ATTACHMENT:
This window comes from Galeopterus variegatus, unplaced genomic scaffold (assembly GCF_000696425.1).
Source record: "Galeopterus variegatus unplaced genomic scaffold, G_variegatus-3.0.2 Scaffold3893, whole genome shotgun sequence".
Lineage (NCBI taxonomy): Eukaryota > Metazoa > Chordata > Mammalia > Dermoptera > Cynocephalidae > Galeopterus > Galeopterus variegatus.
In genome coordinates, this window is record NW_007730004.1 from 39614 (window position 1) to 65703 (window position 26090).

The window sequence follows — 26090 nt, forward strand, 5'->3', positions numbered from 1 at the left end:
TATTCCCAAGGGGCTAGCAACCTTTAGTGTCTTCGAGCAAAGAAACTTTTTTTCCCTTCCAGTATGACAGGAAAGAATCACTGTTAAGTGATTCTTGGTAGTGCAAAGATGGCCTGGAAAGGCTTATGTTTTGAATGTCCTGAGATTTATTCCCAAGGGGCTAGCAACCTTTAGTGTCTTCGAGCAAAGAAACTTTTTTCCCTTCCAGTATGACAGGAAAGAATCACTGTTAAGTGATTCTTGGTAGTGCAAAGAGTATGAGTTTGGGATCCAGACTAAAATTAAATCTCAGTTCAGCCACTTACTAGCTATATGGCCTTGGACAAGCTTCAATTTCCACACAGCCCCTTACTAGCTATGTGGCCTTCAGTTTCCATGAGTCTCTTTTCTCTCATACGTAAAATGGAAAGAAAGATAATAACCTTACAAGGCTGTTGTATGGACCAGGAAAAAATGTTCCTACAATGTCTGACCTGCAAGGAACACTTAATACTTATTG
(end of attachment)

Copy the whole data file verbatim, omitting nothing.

This window comes from Galeopterus variegatus, unplaced genomic scaffold (assembly GCF_000696425.1).
Source record: "Galeopterus variegatus unplaced genomic scaffold, G_variegatus-3.0.2 Scaffold3893, whole genome shotgun sequence".
Lineage (NCBI taxonomy): Eukaryota > Metazoa > Chordata > Mammalia > Dermoptera > Cynocephalidae > Galeopterus > Galeopterus variegatus.
In genome coordinates, this window is record NW_007730004.1 from 39614 (window position 1) to 65703 (window position 26090).

The window sequence follows — 26090 nt, forward strand, 5'->3', positions numbered from 1 at the left end:
TATTCCCAAGGGGCTAGCAACCTTTAGTGTCTTCGAGCAAAGAAACTTTTTTTCCCTTCCAGTATGACAGGAAAGAATCACTGTTAAGTGATTCTTGGTAGTGCAAAGATGGCCTGGAAAGGCTTATGTTTTGAATGTCCTGAGATTTATTCCCAAGGGGCTAGCAACCTTTAGTGTCTTCGAGCAAAGAAACTTTTTTCCCTTCCAGTATGACAGGAAAGAATCACTGTTAAGTGATTCTTGGTAGTGCAAAGAGTATGAGTTTGGGATCCAGACTAAAATTAAATCTCAGTTCAGCCACTTACTAGCTATATGGCCTTGGACAAGCTTCAATTTCCACACAGCCCCTTACTAGCTATGTGGCCTTCAGTTTCCATGAGTCTCTTTTCTCTCATACGTAAAATGGAAAGAAAGATAATAACCTTACAAGGCTGTTGTATGGACCAGGAAAAAATGTTCCTACAATGTCTGACCTGCAAGGAACACTTAATACTTATTG